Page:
Again though. Peter White's comment will come back to haunt him. It IS highly significant, and just because you don't understand it's importance, and it hasn't been 'published', doesn't matter. You do seem rather pre-occupied on telling us all how 'unimportant' you think White's comments are in this context and that they can't be used! They are of VITAL importance. I suspect when the full letter comes out- there are going to be more gems.
  3. Bob

    Bob

    Messages:
    6,256
    Likes:
    6,527
    England, UK
    Angela, I'm discussing and exploring the subject. It is a discussion forum after all.

    If someone can tell me why White's comments are significant and how his comments can be used (taking into account my previous comments), then I will gladly take that on board and use the information constructively.

    What I say in this discussion thread is not going to have any baring on the bigger picture.
  4. In Vitro Infidelium

    In Vitro Infidelium Guest

    Messages:
    646
    Likes:
    280
    The role of Government in such a change is highly limited, in fact probably non existent. A recent question by Margaret Marr produced clear exposition of the established separation between the policy role of Government and the clinical independence of health professionals.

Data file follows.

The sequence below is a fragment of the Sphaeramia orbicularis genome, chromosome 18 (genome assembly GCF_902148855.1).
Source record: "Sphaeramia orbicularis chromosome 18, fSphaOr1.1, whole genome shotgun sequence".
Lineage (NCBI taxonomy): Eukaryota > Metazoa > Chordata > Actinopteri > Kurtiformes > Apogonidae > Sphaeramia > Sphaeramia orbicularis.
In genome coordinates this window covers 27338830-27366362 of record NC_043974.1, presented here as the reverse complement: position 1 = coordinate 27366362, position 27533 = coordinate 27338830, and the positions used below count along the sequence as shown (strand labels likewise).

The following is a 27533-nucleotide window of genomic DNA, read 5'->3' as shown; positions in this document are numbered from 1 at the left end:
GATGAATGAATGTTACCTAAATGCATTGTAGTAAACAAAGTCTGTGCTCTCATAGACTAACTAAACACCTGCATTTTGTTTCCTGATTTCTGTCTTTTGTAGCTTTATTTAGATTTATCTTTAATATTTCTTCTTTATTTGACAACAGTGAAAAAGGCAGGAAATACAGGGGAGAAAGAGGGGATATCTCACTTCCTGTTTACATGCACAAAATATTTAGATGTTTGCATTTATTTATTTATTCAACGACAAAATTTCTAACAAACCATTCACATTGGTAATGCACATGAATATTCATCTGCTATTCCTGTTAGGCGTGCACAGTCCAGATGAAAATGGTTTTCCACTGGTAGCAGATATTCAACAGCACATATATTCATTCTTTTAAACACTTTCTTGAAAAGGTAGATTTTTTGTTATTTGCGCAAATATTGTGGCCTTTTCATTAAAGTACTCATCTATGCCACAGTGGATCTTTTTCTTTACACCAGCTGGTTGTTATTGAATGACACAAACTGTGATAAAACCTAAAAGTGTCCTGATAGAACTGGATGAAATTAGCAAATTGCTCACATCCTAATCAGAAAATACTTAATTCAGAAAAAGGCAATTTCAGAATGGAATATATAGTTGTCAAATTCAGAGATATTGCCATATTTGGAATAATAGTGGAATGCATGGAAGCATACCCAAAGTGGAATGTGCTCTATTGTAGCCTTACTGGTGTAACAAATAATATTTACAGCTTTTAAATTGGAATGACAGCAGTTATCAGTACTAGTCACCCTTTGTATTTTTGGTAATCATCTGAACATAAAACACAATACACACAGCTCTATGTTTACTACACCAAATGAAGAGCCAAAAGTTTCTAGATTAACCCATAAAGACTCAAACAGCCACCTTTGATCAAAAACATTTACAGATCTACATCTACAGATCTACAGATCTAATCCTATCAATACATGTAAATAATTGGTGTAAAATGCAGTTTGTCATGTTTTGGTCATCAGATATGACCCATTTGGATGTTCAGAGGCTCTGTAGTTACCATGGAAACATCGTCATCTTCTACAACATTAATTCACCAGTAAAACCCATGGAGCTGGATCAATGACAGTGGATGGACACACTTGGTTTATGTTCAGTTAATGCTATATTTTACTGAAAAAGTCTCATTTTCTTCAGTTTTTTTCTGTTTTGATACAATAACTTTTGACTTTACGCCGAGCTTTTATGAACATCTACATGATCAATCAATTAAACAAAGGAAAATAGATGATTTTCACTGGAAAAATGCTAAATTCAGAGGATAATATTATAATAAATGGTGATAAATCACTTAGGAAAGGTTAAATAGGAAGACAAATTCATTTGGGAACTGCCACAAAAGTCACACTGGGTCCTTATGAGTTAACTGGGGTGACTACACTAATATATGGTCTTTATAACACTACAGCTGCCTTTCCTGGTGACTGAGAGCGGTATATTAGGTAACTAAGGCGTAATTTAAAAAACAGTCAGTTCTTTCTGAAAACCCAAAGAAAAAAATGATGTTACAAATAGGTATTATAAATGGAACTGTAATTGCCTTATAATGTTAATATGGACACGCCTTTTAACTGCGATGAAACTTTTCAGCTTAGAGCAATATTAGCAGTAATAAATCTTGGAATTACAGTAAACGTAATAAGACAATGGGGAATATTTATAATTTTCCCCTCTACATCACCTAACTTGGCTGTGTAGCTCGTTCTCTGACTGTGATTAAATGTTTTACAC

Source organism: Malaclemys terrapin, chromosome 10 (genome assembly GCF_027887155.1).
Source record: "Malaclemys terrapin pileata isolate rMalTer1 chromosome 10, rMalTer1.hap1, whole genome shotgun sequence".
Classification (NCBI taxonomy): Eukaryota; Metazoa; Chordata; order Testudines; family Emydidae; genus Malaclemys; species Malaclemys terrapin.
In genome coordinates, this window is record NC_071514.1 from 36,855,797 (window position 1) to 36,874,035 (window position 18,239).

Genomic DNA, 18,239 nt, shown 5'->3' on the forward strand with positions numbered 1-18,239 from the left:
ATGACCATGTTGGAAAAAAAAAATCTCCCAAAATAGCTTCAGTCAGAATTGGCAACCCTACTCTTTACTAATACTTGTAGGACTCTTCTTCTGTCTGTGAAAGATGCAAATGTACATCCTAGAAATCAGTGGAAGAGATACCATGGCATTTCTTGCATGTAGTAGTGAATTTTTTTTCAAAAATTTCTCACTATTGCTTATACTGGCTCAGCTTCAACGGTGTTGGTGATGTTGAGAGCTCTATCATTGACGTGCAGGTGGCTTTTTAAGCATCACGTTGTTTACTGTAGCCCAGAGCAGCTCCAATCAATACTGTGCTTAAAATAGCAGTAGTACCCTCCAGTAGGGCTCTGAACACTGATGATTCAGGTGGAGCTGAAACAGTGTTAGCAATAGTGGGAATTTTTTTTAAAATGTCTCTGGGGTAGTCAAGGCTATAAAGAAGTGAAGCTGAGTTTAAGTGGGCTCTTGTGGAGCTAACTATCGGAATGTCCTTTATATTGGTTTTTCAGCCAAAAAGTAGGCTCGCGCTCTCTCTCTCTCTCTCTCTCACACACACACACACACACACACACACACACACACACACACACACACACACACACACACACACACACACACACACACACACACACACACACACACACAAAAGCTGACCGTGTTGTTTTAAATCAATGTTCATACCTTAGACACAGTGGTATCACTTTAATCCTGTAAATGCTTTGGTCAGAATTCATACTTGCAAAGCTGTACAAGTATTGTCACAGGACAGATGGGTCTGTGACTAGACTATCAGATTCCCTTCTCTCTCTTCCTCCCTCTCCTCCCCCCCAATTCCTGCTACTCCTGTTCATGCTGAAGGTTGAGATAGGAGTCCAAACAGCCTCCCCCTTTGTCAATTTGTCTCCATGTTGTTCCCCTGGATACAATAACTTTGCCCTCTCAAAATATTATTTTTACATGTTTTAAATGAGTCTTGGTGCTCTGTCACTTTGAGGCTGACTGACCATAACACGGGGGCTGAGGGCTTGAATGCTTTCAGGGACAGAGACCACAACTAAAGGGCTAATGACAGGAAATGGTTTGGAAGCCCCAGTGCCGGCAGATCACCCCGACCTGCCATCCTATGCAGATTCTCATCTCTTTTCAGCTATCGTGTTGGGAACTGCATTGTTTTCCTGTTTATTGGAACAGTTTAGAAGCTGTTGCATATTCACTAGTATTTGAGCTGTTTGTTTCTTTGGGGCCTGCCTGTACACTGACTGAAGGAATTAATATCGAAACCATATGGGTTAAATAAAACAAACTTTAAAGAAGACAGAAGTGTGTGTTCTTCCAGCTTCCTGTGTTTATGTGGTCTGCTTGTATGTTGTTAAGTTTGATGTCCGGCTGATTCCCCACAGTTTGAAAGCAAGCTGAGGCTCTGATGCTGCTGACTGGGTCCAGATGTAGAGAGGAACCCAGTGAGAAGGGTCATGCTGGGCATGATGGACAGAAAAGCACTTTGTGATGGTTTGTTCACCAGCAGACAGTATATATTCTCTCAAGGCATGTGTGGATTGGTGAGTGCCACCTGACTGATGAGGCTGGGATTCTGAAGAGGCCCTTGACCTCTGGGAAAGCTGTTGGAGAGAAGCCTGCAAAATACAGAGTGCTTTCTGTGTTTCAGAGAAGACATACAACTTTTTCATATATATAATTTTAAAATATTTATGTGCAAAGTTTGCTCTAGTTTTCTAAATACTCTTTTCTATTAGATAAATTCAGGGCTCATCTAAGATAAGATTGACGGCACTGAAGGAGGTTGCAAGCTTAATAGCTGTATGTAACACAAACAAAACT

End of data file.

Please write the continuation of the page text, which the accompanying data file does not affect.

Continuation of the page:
Fred Curzon (for the Government)
    Clinicians are responsible, within their area of competence, for diagnosing medical conditions and for advising patients on the treatment options available. They are expected to take account of best professional practice, guidance from the National Institute for Health and Clinical Excellence and authoritative advice from other relevant bodies, including the World Health Organisation (WHO).
    The department has no obligation, or powers, to enforce recognition of WHOs classification throughout government.


    IVI
  5. Bob

    Bob

    Messages:
    6,256
    Likes:
    6,527
    England, UK
    Yes, unfortunately the government are not interested in taking a lead in this subject.